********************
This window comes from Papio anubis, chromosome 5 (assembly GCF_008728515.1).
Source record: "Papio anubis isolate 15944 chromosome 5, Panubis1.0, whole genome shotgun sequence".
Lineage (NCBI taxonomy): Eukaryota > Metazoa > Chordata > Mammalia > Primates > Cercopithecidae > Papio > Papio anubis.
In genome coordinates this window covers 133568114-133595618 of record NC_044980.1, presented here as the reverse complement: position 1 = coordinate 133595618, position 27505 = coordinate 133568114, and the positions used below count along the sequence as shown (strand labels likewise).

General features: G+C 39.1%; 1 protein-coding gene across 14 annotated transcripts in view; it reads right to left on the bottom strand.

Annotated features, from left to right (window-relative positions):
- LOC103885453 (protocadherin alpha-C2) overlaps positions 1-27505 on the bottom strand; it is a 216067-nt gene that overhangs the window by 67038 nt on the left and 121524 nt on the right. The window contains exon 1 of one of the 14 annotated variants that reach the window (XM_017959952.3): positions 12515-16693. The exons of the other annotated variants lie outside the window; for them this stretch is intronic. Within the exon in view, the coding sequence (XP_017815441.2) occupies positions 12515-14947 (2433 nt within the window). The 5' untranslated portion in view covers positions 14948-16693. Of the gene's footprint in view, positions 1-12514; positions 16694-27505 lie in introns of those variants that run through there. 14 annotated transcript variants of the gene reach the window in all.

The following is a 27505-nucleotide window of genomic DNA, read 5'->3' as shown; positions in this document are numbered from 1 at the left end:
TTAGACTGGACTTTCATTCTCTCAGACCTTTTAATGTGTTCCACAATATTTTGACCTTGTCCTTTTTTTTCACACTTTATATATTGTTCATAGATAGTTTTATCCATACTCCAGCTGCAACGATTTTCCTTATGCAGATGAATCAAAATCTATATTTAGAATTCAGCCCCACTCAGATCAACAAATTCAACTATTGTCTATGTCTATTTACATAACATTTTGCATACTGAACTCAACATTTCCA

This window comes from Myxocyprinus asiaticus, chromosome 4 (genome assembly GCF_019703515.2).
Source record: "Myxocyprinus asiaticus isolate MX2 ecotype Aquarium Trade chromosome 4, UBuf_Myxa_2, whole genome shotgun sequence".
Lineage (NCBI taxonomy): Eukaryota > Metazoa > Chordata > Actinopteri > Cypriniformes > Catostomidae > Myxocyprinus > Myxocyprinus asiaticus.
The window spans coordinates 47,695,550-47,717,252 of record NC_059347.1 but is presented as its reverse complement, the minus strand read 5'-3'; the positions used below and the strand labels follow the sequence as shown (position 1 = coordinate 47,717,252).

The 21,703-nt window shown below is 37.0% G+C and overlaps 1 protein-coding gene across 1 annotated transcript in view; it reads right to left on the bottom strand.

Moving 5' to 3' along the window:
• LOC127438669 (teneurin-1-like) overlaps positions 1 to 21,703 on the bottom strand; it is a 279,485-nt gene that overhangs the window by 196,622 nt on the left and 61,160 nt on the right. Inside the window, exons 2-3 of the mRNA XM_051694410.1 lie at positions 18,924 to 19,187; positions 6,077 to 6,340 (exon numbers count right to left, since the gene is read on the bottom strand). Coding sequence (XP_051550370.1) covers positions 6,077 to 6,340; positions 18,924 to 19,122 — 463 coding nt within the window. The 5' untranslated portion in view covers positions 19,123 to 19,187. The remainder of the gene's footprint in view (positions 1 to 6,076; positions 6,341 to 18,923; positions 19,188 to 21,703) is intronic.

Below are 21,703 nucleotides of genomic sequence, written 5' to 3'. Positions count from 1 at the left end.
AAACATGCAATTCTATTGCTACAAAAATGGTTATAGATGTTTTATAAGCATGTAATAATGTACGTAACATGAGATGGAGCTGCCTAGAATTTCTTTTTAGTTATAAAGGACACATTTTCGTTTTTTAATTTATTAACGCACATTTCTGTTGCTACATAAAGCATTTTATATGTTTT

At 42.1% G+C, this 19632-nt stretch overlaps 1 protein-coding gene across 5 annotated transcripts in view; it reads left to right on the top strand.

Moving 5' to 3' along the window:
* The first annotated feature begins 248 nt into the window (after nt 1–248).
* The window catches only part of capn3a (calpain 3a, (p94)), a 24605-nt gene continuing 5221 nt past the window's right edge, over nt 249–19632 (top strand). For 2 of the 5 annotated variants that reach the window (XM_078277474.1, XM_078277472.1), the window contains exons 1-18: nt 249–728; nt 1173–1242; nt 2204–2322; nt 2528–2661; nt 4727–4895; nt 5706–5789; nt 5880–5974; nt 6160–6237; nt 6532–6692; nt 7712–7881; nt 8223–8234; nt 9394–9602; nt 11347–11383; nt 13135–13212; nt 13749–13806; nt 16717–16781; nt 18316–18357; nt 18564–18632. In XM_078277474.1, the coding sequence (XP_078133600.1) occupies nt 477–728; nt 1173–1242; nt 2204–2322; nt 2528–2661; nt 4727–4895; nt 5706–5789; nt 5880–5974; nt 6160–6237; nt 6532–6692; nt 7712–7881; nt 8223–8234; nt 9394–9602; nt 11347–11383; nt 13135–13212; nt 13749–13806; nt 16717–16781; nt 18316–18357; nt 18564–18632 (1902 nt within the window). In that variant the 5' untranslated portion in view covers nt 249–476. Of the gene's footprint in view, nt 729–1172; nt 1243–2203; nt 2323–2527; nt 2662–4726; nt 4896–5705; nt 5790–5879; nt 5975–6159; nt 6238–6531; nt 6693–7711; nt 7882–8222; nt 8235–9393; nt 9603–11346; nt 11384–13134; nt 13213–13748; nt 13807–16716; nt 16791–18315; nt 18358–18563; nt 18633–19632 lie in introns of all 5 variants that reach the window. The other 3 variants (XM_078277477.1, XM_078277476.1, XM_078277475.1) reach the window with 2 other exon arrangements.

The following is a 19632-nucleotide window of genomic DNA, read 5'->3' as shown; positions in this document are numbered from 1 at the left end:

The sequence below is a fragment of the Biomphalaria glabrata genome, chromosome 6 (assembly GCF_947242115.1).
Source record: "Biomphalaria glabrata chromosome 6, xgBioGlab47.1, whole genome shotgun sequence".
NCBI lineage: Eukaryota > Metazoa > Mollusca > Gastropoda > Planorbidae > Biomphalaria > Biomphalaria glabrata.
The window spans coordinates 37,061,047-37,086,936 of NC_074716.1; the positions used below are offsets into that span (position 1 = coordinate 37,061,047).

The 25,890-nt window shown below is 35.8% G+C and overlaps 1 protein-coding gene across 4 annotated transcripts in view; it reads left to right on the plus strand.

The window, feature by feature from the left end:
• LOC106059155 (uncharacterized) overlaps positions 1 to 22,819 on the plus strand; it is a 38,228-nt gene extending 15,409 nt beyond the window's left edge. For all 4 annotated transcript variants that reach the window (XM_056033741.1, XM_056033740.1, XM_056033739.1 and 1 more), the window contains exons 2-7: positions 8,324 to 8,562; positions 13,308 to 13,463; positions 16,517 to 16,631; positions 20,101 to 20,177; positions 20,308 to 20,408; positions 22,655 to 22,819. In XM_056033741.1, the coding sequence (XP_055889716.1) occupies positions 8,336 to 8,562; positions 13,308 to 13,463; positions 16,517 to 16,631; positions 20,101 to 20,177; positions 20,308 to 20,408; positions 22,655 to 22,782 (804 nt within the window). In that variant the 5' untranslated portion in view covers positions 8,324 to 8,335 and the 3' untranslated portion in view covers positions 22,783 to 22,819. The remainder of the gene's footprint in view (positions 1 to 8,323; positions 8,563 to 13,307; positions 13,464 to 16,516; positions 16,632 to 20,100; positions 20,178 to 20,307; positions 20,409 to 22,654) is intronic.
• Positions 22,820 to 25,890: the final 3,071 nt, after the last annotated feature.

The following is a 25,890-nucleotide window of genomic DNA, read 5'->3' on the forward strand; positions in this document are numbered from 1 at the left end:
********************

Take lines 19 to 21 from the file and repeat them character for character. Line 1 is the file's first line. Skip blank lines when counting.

At 42.1% G+C, this 19632-nt stretch overlaps 1 protein-coding gene across 5 annotated transcripts in view; it reads left to right on the top strand.

Moving 5' to 3' along the window:
* The first annotated feature begins 248 nt into the window (after nt 1–248).